The personal computer is dying. Its place in our lives as the primary means of computing will soon end. Mobile computing—the cell phone in your pocket or the tablet in your purse—has been a great bridging technology, connecting the familiar past to a formative future. But mobile is not the destination. In many ways mobile devices belong more to the dying PC model than to the real future of computing.
Instead, the future of computing is at a very large scale. I am not referring to the room-size monstrosities from computing’s dawn in the 1960s. I’m talking about a diffuse and invisible network embedded in our surroundings. Chips and sensors are finding their way into clothing, personal accessories, and more. These devices are capturing information whose impact is not yet meaningful to most people. But it will be soon enough. The question we need to answer is: how will these intertwined systems of hardware and software be designed to meaningfully add to our lives and to society?
Today we are enjoying what computing has done to enhance our lives, but we do not like having to baby-sit all the devices that give us access. We have to tell them what to do. The next wave of computing devices will be different because they won’t wait for our instructions. They will feel more like natural extensions of what we do in our lives. The hardware and software technologies behind this ubiquitous-computing model will become the focus of a radically changed computing industry.
These technologies will also change the way we look at computers. For example, making payments through a smartphone requires that the user unlock the phone, swipe to find the application, launch the application, and then initiate the payment function. But a smart watch could be designed to initiate a payment when you tap it on a payment terminal. There are so many of these ordinary functions that can be enhanced by computers but should not involve the overhead of operating a computer.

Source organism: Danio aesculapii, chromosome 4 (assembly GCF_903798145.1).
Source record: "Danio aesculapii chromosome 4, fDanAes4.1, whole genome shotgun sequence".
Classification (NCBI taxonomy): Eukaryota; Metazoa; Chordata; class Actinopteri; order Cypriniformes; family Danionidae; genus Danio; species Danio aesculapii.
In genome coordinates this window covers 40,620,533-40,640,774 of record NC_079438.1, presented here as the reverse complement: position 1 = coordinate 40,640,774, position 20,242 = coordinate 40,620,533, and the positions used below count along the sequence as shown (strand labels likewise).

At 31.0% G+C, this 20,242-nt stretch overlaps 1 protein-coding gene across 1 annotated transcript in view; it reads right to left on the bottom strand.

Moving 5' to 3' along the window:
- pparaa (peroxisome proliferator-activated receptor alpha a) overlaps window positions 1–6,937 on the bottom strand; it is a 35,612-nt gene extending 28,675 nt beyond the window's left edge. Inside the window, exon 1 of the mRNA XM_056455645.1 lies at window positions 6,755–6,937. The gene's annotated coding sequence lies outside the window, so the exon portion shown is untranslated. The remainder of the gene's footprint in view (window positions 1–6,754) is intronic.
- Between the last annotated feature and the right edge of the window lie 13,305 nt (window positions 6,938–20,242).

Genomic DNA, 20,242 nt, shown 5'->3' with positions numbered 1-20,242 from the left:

I’m excited by the various wrist-worn health monitors that have come out recently, like the Nike Fuel Band. On the downside, they represent a certain narcissistic fad: the constant monitoring of oneself. But aside from that, the idea that we are beginning to instrument our bodies and make them nodes on the network opens the opportunity to truly improve how we manage our health, how we assist the elderly, and how we express ourselves socially.
I was a teenager when Apple came out with the Apple II. For most people it was a toy, something useful only to hobbyists. But it pointed the way toward much more capable computers. The same thing is happening again with new types of computers like the Fuel Band. None are really life-changing yet; they are still toys. But I can see that we will get to something profound very soon.
Because these new forms of personal computing radically minimize the user interface and integrate it into more of our natural behaviors, they can be activated by more subtle means such as tapping on objects or speaking. Or a device could recognize objects on its own and react accordingly.
For designers, the challenge is finding ways to carry out basic tasks such as reading messages, making payments, delivering alerts, and finding places without keyboards, high-res screens, and other features of the user interface as we’ve known it. To do this, they are simplifying tasks to their essence and creating new styles of interaction. For example, a function might be executed by tapping and speaking at the same time, or through natural gestures such as near-field “waving.”
The result should be a world where we have more pervasive access to computers yet fewer moments in our lives where we have to stop what we’re doing and operate a computer terminal. Essentially, we hope to take the computers out of computing.
Mark Rolston is chief creative officer at Frog Design, a San Francisco–based design firm whose clients have included Sony, Louis Vuitton, Apple, and Disney.
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